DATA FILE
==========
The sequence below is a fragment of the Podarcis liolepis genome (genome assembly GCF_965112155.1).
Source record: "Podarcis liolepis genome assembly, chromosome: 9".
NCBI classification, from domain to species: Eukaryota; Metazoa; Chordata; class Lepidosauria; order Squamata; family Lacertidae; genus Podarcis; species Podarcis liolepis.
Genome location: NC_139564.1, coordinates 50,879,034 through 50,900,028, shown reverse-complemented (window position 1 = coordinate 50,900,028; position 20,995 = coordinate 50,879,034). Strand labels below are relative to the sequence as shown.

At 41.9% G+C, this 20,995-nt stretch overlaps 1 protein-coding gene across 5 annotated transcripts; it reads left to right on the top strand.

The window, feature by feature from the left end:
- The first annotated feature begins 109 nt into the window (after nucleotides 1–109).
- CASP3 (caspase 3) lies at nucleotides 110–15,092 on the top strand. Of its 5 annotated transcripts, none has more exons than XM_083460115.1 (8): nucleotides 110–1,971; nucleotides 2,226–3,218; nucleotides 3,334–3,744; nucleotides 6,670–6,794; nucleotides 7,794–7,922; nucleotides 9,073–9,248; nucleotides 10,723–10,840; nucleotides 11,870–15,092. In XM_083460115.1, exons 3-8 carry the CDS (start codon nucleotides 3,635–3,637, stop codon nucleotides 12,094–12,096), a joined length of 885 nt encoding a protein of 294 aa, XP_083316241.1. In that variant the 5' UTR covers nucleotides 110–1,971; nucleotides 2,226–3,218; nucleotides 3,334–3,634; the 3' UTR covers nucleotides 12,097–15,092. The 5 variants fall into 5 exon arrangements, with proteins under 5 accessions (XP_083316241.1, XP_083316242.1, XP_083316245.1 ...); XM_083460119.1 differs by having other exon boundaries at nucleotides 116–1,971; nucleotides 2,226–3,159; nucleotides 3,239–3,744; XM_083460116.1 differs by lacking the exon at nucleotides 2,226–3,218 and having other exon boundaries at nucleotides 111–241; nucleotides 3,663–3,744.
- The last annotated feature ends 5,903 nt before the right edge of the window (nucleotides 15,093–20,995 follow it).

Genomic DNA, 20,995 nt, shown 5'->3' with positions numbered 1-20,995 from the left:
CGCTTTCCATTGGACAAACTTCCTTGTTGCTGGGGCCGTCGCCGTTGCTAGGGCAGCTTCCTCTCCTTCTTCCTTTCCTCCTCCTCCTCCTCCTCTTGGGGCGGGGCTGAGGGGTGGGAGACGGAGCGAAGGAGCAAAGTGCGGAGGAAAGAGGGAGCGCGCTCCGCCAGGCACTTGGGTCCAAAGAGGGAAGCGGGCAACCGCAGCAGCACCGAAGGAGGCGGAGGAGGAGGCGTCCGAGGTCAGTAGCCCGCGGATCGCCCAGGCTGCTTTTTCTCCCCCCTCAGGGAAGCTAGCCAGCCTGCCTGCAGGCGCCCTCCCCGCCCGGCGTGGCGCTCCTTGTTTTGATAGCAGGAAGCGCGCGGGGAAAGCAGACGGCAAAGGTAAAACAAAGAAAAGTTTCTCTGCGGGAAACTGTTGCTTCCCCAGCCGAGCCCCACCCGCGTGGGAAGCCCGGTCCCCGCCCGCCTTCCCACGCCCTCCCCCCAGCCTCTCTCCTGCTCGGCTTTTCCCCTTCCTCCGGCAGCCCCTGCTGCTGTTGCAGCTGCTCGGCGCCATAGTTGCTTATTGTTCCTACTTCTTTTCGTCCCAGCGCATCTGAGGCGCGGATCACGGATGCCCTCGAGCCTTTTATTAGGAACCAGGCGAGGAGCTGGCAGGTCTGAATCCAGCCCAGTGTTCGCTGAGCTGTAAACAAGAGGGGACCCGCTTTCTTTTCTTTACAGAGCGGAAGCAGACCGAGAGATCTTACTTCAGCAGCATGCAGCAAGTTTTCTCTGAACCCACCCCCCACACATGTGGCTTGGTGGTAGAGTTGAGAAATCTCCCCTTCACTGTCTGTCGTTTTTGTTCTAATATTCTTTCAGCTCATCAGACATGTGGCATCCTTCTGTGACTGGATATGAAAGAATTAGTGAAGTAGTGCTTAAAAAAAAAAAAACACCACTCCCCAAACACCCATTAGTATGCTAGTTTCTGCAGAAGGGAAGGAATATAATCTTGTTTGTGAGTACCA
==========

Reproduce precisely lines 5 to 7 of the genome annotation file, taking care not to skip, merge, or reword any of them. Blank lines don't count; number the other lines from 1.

At 41.9% G+C, this 20,995-nt stretch overlaps 1 protein-coding gene across 5 annotated transcripts; it reads left to right on the top strand.

The window, feature by feature from the left end:
- The first annotated feature begins 109 nt into the window (after nucleotides 1–109).